Member Spotlight: Asiyah Kurtz

Posted by Linda Lombardi, Oct 25, 2021 0 comments

Located in Camden, New Jersey, Camden FireWorks is a Black-led, community-based arts organization that works to grow, gather, and invest in artists and artists-to-be in the Camden community. Executive Director Asiyah Kurtz is an applied anthropologist with 20 years of experience in leadership of private, nonprofit, and public sectors. “As a young arts organization, we had previously only relied on volunteers to teach our open studio workshops for our first five years of operations. With the support of our Board, one of the changes I made this year was to pay a meaningful wage to teaching artists for their time, labor, and talent. If I have anything to do with it, there will be no starving artists in Camden.” 

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Shining a Spotlight on Native American Media and Mediamakers

Posted by Mr. John W. Haworth, Oct 14, 2021 0 comments

It is important for cultural leaders and individual artists to know the work of organizations elevating Native artists. This is of special urgency given the current challenges faced by local and regional arts agencies: Leaders in the cultural sector simply must have a broader understanding of social and economic justice issues. As our field does more to support civic engagement and informed public dialogue about these key issues, local arts leaders have the opportunity to assume leadership roles on the complex challenges in our communities—promoting equity, addressing the climate and other issues, and promoting civic literacy about the issues we face. As arts administrators and managers, it is not enough to be informed about the issues—we need to know how to communicate effectively with broader, more diverse publics that we serve. Local arts agency leaders must understand these issues on ever deeper levels as they develop meaningful competitive grant review processes and find effective ways for arts organizations to take central roles in public discourse. 

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Member Spotlight: Morgan Ritter

Posted by Linda Lombardi, Oct 13, 2021 0 comments

Public Art Exhibitions & Collections Coordinator Morgan Ritter is an artist, poet, and arts worker, and has been responsible for the care of art and arts spaces for 14 years within many of Portland, Oregon’s nonprofit arts institutions. Morgan joined the Regional Arts & Culture Council (RACC) in 2019 and her personal art practice includes sculpture, installation, books, video, poetry, and performance. “Often, I feel playful, relating with the world around me in a flexible way where things like mud puddles, soda cans, and potatoes become compelling material to work with. Much of my artwork is sourced from these various fragments and consists not only of found objects, but found language from dreams, conversations, and texts. I find most interest in making meaning with matter that is not classified as precious or valuable. And now in these times, I am finding all the more reason to be resourceful and utilize the available domestic systems and dusty, garage detritus for their extrasensory, healing potential.”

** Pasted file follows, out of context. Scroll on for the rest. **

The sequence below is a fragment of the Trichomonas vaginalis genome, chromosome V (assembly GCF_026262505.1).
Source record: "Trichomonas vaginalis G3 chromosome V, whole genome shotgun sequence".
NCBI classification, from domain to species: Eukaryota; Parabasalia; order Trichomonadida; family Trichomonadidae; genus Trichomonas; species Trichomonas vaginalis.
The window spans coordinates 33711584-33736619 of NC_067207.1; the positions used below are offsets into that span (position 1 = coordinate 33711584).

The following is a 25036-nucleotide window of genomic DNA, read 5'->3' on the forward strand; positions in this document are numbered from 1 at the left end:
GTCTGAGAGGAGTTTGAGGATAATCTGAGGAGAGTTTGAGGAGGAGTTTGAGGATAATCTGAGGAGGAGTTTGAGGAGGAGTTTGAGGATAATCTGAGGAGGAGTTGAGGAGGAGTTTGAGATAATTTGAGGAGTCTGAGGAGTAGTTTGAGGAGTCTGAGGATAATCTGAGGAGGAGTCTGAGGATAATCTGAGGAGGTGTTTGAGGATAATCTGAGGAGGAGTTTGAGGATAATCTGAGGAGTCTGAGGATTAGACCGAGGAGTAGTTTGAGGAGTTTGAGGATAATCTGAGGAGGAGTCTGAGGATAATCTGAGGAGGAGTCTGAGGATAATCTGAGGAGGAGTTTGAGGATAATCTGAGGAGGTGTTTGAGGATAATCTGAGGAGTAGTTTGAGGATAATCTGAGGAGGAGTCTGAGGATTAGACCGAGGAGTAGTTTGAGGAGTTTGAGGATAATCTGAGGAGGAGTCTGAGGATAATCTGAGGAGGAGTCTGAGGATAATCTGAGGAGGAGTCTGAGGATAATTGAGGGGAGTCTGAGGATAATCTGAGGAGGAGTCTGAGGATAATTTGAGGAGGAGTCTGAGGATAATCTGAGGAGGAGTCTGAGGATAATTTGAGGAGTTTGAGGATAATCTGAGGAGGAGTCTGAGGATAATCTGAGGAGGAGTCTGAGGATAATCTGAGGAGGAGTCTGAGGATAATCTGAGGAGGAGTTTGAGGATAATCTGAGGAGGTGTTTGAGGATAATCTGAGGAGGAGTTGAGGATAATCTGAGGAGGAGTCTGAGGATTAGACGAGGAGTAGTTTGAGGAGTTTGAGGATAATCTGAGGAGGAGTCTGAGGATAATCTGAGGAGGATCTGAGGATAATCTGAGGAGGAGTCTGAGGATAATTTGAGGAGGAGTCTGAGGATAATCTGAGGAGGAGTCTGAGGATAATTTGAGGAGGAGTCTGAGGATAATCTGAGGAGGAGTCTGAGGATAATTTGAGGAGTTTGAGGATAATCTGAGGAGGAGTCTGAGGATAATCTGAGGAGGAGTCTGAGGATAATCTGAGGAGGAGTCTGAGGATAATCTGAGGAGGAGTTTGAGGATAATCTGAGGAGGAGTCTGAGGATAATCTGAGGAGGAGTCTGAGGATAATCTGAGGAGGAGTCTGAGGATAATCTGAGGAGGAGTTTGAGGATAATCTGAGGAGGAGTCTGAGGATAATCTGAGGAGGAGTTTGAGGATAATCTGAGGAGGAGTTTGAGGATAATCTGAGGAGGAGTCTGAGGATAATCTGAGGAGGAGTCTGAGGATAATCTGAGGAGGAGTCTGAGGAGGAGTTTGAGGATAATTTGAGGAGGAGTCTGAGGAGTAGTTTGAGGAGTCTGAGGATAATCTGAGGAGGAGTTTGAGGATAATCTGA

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Member Spotlight: Patrick Rath

Posted by Linda Lombardi, Oct 04, 2021 0 comments

In October 2020, Patrick Rath became the president & CEO of United Performing Arts Fund (UPAF), the largest united fund for the performing arts in the country. Since 1967, UPAF has been dedicated to securing community resources, promoting the performing arts as a regional asset, and improving the quality of life through responsible investment in and financial support of the performing arts in Southeastern Wisconsin. Every dollar raised comes from individuals, companies, and foundations. Rath brings more than 30 years’ experience in development and on the boards of several performing arts organizations to the role. He is also a classically trained double bass player and has performed with eight of UPAF’s 14 member organizations. 

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Creative Confidence and the Education Revolution

Posted by Camille Zamora, Sep 16, 2021 0 comments

Art-making seeds a certain bone-deep faith in one’s instincts, a deeply grounded sense of comfort that frees one up to try new things. Developing one’s artistry is an exercise in taking risks and living to tell the tale. Mistakes aren’t only tolerated, they’re expected. Built into the artistic process is the act of rough-drafting, rehearsing, reframing, “take-it-again-from-the-top”-ing. The voice will crack at some point as we seek our sweetest, most vulnerable sound, and our foot will falter occasionally as we attempt a new pirouette. Producing meaningful art means that we’ve given ourselves space to experiment, iterate, fall and fail and get up and try again. The opportunity to correct flies in the face of an educational system predicated on the right/wrong binary of standardized testing. It’s radically freeing to look beyond that binary, and creative confidence is the byproduct. With creative confidence in place, anything is possible for our students.

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Member Spotlight: Bernadette Carroll

Posted by Linda Lombardi, Sep 13, 2021 0 comments

Bernadette Carroll joined Act One as their executive director in March 2020, just as arts organizations across the country shuttered due to COVID-19. She hit the ground running and worked on a new strategic plan with board and staff to address the needs of schools and arts organizations during the pandemic, its impact on the future of Act One, and on the communities served by the organization. Adapting to the changes of remote work, Carroll and her team launched Act One’s new virtual reality field trip program for students.

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